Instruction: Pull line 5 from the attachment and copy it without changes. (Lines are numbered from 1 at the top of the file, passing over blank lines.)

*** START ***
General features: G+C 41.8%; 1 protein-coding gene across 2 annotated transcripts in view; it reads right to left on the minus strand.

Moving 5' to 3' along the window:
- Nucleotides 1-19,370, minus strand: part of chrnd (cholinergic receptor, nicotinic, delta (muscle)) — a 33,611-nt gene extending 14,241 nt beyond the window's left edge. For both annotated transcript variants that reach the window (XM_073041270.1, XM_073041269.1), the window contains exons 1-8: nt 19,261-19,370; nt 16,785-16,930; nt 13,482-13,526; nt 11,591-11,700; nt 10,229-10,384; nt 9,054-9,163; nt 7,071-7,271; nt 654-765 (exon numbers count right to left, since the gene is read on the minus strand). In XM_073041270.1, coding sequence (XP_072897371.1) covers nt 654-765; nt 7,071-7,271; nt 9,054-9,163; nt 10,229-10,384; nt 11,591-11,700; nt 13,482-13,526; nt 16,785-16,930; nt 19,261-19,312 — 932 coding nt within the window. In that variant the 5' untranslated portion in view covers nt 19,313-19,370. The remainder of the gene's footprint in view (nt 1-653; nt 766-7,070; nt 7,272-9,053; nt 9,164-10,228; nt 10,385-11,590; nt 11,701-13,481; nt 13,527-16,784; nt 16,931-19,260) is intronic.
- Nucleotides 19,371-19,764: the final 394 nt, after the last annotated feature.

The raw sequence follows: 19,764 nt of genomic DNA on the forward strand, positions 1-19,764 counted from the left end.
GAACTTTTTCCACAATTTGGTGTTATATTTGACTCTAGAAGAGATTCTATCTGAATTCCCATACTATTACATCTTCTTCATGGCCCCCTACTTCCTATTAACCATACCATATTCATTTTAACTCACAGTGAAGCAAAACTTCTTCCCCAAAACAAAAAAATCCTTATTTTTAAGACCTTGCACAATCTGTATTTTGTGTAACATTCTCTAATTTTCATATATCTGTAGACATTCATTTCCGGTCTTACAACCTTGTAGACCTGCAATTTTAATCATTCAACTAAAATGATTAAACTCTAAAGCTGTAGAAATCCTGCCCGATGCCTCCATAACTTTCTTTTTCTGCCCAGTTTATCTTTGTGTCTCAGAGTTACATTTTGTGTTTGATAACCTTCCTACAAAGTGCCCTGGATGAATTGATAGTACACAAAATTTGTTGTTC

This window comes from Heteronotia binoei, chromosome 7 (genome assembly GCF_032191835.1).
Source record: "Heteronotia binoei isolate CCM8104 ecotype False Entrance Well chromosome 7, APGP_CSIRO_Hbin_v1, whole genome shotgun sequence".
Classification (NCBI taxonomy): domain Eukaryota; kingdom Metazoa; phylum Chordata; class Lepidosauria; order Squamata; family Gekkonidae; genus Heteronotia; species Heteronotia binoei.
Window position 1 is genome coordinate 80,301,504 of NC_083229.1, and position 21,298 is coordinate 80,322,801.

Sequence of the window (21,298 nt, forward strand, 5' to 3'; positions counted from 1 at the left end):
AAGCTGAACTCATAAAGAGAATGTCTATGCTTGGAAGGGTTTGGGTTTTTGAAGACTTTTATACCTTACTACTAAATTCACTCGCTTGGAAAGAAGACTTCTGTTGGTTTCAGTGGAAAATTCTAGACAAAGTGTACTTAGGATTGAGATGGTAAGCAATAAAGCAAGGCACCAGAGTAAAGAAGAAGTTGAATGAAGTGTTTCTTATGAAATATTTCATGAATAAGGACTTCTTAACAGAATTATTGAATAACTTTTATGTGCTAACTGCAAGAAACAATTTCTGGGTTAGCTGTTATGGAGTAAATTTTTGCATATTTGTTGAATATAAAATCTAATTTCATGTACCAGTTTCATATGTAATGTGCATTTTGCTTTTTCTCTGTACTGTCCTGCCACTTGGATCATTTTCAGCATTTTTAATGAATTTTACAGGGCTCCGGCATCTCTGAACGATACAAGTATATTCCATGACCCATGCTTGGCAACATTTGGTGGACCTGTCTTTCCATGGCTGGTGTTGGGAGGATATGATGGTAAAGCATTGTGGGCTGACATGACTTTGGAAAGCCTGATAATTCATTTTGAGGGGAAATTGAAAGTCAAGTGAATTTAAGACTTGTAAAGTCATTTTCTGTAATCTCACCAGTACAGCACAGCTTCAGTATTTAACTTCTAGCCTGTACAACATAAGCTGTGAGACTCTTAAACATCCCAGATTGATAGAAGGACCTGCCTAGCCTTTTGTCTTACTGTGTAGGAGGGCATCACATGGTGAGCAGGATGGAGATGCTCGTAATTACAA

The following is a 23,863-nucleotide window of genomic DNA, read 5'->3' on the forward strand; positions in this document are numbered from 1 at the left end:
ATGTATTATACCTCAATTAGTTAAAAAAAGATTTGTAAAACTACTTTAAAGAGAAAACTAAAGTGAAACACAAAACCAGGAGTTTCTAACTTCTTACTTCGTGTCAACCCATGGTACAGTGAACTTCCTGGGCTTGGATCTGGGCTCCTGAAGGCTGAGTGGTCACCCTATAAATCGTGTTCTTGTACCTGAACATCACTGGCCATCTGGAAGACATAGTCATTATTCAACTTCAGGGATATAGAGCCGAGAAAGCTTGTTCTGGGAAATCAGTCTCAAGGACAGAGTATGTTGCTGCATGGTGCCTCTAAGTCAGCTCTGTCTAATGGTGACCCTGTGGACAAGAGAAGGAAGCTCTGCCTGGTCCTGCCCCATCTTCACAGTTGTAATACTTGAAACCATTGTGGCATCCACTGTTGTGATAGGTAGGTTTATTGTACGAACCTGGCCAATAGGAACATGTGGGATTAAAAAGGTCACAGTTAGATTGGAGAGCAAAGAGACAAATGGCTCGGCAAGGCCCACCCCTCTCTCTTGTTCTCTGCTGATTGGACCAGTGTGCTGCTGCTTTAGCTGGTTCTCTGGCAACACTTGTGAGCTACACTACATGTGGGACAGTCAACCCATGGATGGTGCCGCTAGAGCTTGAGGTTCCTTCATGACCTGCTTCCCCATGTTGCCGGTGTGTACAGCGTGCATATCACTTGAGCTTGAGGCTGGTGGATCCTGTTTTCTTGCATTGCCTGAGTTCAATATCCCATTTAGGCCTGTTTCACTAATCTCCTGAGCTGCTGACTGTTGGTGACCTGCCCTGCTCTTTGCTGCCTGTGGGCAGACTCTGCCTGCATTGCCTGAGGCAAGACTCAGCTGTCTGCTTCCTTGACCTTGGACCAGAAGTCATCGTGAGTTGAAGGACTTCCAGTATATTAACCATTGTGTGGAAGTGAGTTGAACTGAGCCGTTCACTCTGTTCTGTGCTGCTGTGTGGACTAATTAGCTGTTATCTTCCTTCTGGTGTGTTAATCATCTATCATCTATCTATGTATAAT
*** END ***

The raw sequence follows: 19,764 nt of genomic DNA on the forward strand, positions 1-19,764 counted from the left end.